South Downs National Park
The Newest and Certainly Moat Popular
National parks come in all shapes and sizes. Most of these massive areas of preserved lands have been established for many decades, but there are still new national parks being established each year. The newest national park in England, South Downs National Park, is proof that the park does not have to be old to be enjoyed by many. This newly established national park has only been a part of the registry since 2011, but since that time, it has had more than 16 million visitors each year with that number on the rise. Here are a few reasons why so many visitors go to South Downs National Park each year. There are few national parks that offer history within the trees. It is likely that you have heard of the Sequoia in Sequoia National Park and understand that these trees are quite old and very large, but South Downs National Park has its own set of very old trees. The yew trees are round in Kingley Valley within the park and there is much speculation as to how old they really are. Some boast that the trees were first brought to the area by the Vikings of the 9th century while others claim that they are not quite that old. One fact that people do agree on is that the yew trees are among the oldest surviving living objects in England. They are spectacular pieces of history to view as you hike through South Downs National Park.
Come for the Animals
A national park would not be quite complete without the presence of animals that represent the area. South Downs National Park is home to a myriad of different animal species that will thrill and amaze the avid animal lover. Look for the many otters and brown trout in the streams and rivers that run through the park. While hiking through the trees be sure to watch for the barn owl, round headed rampion, and the skylark. If you are really quiet and out hiking at the right time, you may even get the opportunity to see the most beautiful of all creatures. Butterflies frequent the flower fields of the park, so planning a visit during spring will allow you to see these beautiful creatures by the hundreds. Be sure to respect the animal’s habitats and never allow children to chase them as this will cause them stress and make them act in a way that is unnatural. Safety is always a key ingredient at the park, so stay safe and watch the animals from a distance.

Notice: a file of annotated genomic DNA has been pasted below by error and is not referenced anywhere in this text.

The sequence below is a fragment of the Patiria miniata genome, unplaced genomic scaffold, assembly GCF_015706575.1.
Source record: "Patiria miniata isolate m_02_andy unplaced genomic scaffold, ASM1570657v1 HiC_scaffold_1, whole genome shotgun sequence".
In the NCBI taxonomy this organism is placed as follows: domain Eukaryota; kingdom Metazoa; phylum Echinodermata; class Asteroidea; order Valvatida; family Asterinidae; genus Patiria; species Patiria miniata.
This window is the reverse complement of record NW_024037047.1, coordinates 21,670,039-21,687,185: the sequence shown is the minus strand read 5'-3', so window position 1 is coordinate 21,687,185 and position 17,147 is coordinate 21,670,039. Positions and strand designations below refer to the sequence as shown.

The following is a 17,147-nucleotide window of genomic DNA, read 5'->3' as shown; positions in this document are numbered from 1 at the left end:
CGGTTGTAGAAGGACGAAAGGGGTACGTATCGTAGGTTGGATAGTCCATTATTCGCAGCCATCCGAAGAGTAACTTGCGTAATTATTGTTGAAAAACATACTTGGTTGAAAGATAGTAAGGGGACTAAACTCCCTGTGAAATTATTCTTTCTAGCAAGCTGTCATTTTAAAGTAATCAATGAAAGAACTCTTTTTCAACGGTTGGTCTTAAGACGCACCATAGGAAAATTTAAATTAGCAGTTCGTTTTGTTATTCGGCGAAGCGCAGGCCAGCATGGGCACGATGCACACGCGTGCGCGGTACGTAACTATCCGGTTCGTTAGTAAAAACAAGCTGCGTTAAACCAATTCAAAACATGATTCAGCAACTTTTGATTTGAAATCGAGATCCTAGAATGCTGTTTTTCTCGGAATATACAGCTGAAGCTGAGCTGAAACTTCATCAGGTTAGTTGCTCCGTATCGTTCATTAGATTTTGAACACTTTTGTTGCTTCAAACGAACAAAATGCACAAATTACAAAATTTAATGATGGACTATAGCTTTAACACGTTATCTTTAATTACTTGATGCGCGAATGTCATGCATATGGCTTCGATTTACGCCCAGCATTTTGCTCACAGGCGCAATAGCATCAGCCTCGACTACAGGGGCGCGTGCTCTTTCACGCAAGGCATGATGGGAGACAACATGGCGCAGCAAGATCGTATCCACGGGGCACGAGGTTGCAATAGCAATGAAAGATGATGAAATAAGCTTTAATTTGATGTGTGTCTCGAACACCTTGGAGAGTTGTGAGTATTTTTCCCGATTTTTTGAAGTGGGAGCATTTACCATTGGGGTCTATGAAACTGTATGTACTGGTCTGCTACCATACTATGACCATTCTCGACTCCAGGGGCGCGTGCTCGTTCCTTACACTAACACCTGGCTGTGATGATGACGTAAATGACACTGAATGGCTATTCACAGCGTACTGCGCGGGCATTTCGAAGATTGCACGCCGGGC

Even on the melancholiest of days, your spirits can often be lifted while looking at the world around you. There is nothing that shows this to be true like a view of the awe-inspiring landscapes of South Downs National Park. The most popular destination is the chalk cliffs. From this vantage point you can take photographs of the seascapes around you or hike down to get a shot of the cliffs themselves. There is never a bad picture when you take photos of the truly amazing landscapes found throughout the park and throughout the year, the views change, so be sure to come back during different seasons to have the greatest landscape photos around.
Quite Different Than Others
National parks are primarily about preservation of the nature and animas around, but part of that preservation within South Downs National Park involves the cultivation of the land. For centuries, South Downs has been known for rich agriculture and that tradition holds strong today with ancient vineyards still being maintained by local wineries today. The people of South Downs National Park have found a balance between taking foods from the land and giving back to ensure the livelihood of the animals within. This park is quite progressive in that respect and they hope to inspire other national parks to find that unique balance in their areas as well.
Things to Know
South Downs National Park is a little different from other national parks you may have visited, but one thing remains the same no matter how many national parks you visit and that is to follow the rules to the letter. Some people are set off by rules, but each and every one has its purpose. The rules are set by South Downs National Park rangers and the management of the park to ensure that it remains a preserved area. The main rule that you will find is to be sure to keep the park clean. That means to clean up thoroughly after yourself and pick up any trash left behind by anyone else. If we all work together, South Downs National Park can remain in pristine condition and be there for generations to come.
Discover the world-famous white cliffs at Seven Sisters, rolling green and gold hills, ancient woodland and lowland heaths or explore ‘picture perfect’ villages, traditional country pubs and flourishing vineyards.
Key areas of interest
- Walk, cycle or horse ride the length of the National Park on the 160km South Downs Way national trail
- Chalk grasslands and woodlands rich in wildflowers and butterflies and dramatic chalk cliff coastline
- Bustling market towns, hidden villages and historic estates
- Just over an hour by train from London and a short bus ride from Brighton, Portsmouth, Eastbourne and Winchester